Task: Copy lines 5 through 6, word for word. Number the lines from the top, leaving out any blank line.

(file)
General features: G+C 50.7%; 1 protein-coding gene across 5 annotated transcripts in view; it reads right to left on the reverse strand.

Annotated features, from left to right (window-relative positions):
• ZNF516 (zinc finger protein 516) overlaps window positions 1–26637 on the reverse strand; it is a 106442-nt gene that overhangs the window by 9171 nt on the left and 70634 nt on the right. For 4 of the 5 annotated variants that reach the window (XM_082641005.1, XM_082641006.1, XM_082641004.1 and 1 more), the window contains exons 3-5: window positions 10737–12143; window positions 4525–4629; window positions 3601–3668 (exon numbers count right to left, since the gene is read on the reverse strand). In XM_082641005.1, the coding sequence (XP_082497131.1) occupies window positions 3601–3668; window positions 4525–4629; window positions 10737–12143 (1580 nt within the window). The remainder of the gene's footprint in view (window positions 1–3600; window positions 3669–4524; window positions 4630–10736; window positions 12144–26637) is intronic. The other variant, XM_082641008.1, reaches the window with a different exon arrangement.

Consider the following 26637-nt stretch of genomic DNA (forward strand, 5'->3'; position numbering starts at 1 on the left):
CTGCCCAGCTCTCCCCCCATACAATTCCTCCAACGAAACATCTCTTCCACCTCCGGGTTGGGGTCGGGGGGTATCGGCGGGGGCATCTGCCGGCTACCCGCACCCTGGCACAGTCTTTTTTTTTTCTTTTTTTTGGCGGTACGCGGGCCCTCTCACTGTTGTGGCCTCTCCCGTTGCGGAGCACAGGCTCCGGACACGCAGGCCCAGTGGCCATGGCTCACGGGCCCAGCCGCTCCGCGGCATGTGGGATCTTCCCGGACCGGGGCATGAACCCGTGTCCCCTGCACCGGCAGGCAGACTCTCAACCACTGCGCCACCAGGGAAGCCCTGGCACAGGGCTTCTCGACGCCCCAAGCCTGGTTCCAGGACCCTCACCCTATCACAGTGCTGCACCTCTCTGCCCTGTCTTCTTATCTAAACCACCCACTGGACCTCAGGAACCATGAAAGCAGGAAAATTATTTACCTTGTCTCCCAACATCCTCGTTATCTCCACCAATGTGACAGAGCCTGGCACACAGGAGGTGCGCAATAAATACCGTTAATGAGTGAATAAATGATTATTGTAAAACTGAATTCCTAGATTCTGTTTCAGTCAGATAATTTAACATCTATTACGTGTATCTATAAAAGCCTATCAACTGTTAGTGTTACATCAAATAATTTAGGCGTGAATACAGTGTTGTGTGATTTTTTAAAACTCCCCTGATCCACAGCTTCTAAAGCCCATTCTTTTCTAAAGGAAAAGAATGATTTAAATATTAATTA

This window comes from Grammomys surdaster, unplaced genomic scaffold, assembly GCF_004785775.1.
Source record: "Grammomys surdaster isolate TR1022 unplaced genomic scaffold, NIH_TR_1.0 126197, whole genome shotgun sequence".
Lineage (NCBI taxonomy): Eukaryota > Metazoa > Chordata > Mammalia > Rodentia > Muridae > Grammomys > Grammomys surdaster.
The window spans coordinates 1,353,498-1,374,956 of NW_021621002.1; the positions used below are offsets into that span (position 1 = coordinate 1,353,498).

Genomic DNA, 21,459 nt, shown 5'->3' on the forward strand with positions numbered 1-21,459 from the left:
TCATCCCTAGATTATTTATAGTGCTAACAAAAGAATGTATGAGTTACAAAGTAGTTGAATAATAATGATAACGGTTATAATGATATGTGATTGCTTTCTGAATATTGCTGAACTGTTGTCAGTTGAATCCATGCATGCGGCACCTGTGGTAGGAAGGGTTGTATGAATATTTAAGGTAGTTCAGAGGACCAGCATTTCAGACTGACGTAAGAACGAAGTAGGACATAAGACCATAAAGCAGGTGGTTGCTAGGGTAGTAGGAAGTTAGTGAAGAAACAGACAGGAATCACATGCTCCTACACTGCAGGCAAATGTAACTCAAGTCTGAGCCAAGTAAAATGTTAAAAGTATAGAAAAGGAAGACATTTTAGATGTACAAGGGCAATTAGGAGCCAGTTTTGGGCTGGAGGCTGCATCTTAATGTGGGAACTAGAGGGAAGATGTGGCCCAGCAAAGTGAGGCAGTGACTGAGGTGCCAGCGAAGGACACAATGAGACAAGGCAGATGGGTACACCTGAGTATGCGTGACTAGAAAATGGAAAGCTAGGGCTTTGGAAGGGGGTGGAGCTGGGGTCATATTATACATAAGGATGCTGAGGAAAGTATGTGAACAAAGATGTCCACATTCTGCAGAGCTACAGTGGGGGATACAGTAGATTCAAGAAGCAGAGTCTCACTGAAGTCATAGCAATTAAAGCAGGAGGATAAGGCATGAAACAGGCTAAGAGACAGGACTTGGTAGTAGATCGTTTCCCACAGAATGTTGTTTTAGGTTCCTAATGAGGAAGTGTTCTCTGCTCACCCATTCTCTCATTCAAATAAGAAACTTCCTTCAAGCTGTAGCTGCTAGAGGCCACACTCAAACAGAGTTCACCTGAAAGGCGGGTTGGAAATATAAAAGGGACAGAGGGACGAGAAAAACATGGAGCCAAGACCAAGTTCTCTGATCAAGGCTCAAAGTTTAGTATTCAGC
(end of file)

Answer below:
CTGCCCAGCTCTCCCCCCATACAATTCCTCCAACGAAACATCTCTTCCACCTCCGGGTTGGGGTCGGGGGGTATCGGCGGGGGCATCTGCCGGCTACCCGCACCCTGGCACAGTCTTTTTTTTTTCTTTTTTTTGGCGGTACGCGGGCCCTCTCACTGTTGTGGCCTCTCCCGTTGCGGAGCACAGGCTCCGGACACGCAGGCCCAGTGGCCATGGCTCACGGGCCCAGCCGCTCCGCGGCATGTGGGATCTTCCCGGACCGGGGCATGAACCCGTGTCCCCTGCACCGGCAGGCAGACTCTCAACCACTGCGCCACCAGGGAAGCCCTGGCACAGGGCTTCTCGACGCCCCAAGCCTGGTTCCAGGACCCTCACCCTATCACAGTGCTGCACCTCTCTGCCCTGTCTTCTTATCTAAACCACCCACTGGACCTCAGGAACCATGAAAGCAGGAAAATTATTTACCTTGTCTCCCAACATCCTCGTTATCTCCACCAATGTGACAGAGCCTGGCACACAGGAGGTGCGCAATAAATACCGTTAATGAGTGAATAAATGATTATTGTAAAACTGAATTCCTAGATTCTGTTTCAGTCAGATAATTTAACATCTATTACGTGTATCTATAAAAGCCTATCAACTGTTAGTGTTACATCAAATAATTTAGGCGTGAATACAGTGTTGTGTGATTTTTTAAAACTCCCCTGATCCACAGCTTCTAAAGCCCATTCTTTTCTAAAGGAAAAGAATGATTTAAATATTAATTA

This window comes from Grammomys surdaster, unplaced genomic scaffold, assembly GCF_004785775.1.